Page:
This analysis is about eBay’s recent announcement that he no longer charges application program interface (“API”) fees to third-party developers. http://www.nytimes.com/2005/11/14/business/14ebay.html eBay can be considered the quintessential beneficiary of network effects. This analysis will help us think about how network effects can be used to raise funding and prevent potential competitors from entering the auction market.
As rumors have been spreading that Google wants to launch its own auction system, eBay must move quickly to create barriers to entry. A standard with a wide range of applications is a good first step. Small teams of associated third-party developers are closer to eBay’s customers and therefore more aware of their needs. Through user feedback, these developers can help create a flawless auction system with no unaddressed market needs that could be exploited by competitors. Using this small pool of independent developers also allows eBay to erect an interesting barrier to potential competition: if these developers are busy creating applications for eBay without having to pay a fee, they will not have time to work for Google’s auction system.
The only drawback of this strategy for eBay is the loss of its revenue stream from these independent developers. One may assume, however, that these fees are insignificant compared to eBay’s expected $4 billion in revenues for this year.
eBay also uses this strategy as an incentive for developers to use its new unified scheme. Developers using the old legacy scheme will continue to have to pay the fees. This will create more value for eBay, as users will be able to easily switch between the additional programs. The move to the unified scheme will also help eBay to roll out code more efficiently and provide faster support, which could contribute to lower costs.
The company said it would still charge for use of its database of transaction histories, which can be mined by software to help buyers and sellers price goods or time auctions. By removing the fee on applications, eBay increases the number of developers. These developers are likely to use the database of transaction histories, which will raise funds for the company. It seems natural for eBay to keep charging for these databases, since they represent an important value added to the software that uses them. Besides, as more users are buying on eBay, these databases get richer and add more value to the developers that use them. This is an example of a positive feedback loop reinforced by network effects.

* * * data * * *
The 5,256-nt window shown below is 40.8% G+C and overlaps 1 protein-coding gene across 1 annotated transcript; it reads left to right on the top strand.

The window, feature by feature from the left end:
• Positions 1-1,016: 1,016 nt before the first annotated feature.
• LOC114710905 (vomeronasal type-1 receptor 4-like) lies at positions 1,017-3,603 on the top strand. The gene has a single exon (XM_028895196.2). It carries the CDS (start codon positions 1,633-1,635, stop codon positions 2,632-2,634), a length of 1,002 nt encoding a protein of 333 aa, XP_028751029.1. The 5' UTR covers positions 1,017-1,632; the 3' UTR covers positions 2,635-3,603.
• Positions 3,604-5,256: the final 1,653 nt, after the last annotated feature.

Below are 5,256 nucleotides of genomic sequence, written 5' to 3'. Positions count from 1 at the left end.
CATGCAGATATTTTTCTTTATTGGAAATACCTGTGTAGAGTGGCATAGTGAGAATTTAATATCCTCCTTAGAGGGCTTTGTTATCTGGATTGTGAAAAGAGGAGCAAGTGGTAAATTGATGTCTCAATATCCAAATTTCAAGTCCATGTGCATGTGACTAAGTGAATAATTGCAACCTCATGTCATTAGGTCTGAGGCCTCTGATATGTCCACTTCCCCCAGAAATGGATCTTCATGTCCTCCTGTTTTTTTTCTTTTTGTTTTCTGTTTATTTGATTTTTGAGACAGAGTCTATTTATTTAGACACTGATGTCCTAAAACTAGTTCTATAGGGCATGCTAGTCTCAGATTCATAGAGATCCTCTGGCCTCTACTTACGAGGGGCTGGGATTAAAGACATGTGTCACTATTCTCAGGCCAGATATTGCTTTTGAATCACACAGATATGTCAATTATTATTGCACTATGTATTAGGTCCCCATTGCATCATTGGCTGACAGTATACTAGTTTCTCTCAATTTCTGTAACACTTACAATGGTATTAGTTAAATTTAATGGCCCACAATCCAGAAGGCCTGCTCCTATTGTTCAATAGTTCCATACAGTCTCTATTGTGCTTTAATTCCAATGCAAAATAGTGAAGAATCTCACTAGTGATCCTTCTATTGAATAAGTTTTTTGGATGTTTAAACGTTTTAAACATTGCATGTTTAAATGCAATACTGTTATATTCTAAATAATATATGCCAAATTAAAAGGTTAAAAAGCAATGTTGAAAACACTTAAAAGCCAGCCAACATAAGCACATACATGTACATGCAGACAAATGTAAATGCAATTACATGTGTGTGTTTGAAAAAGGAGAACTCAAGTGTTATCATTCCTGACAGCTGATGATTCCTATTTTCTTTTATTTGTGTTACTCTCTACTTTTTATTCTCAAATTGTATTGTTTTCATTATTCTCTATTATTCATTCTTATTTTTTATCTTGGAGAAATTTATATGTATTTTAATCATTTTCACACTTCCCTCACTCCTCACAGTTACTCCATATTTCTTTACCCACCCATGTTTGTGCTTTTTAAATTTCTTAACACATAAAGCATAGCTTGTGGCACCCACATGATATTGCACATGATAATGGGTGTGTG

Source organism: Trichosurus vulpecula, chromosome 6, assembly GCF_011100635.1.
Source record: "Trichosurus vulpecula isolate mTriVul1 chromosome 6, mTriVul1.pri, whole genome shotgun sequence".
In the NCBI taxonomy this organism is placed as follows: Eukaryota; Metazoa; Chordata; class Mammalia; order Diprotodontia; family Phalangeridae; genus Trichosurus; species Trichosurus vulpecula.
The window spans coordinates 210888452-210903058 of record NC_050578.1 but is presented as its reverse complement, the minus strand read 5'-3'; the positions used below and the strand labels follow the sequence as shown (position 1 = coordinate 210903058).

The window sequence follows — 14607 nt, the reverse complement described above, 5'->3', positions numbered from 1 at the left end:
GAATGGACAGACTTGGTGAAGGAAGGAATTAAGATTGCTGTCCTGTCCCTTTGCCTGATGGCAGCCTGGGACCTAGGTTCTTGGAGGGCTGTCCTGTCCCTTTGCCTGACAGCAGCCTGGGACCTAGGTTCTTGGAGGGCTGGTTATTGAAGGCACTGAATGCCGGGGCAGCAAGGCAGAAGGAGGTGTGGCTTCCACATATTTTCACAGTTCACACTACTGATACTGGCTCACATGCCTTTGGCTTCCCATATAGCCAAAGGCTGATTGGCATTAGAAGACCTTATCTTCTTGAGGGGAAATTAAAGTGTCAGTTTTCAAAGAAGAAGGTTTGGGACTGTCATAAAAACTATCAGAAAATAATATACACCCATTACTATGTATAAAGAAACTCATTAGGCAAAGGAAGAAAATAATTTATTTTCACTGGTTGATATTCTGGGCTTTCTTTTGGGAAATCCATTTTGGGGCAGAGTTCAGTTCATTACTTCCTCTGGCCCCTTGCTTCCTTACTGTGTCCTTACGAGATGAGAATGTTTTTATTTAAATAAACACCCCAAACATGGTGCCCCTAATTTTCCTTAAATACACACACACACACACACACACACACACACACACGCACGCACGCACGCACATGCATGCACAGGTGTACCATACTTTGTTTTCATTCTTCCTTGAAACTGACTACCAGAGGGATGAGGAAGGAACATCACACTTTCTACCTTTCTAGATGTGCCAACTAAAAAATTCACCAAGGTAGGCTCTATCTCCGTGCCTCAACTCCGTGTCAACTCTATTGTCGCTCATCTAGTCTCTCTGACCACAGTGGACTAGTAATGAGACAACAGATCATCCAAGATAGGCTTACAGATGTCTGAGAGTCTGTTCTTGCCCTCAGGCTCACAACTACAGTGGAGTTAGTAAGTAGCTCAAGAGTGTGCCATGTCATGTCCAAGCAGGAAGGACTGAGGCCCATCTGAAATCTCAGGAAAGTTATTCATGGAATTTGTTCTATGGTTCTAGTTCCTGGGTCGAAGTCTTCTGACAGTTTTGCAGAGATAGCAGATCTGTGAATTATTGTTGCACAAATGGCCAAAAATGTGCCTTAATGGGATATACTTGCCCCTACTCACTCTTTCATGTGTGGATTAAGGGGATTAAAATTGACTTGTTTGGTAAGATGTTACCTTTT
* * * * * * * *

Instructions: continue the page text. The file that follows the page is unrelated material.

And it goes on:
There also are lock-in incentives involved in eBay’s decision. As companies and buyers use more and more applications developed by third-party developers for eBay, they are less likely to change to an alternative auction system. The time spent learning to use other APIs and link them with proprietary databases would make switching too difficult.
eBay is also likely to receive more help from third-party developers by eliminating API fees. It is in these developers’ interest to increase the number of eBay users because of network effects. As more people use eBay, the auction system gets more efficient (according to Metcalfe’s law), which makes the application created by these developers more attractive. Therefore, they represent an ad hoc marketing team for eBay, and removal of the fee is likely to increase the size of this team.
The applications created by third-party developers are complementary products to eBay’s auction system. Without fees, the developers will be able to sell these applications at a lower price, which will benefit eBay. Indeed, as we saw in class, a decrease in the cost of a company’s complementary products allows the company to sell more products at a higher price.
The kind of announcement made by eBay might indeed shape the very future of Web 2.0. Cooperation between large companies that develop standards and smaller, more efficient pools of developers can create the software that will enhance the quality and utility of this standard. Independent developers might also help create bonds between eBay and its recent acquisition, Skype. Some journals refer this as a business ecosystem. Network effects make all these additional applications create more life, energy and entropy in the system. It also seems that letting smaller companies create additional software around a common standard protects larger firms from brand bias. Everybody “hates” Microsoft. A subsidiary that develops software for Microsoft while operating under a different name is more likely to attract customers than Microsoft itself. As important companies become more and more successful due to the standard they are developing, they must rely on smaller companies for innovation, the ability to listen to the customer needs and the avoidance of brand bias. By removing its third-party developer fees, eBay is likely to succeed by playing according the rules of Web 2.0.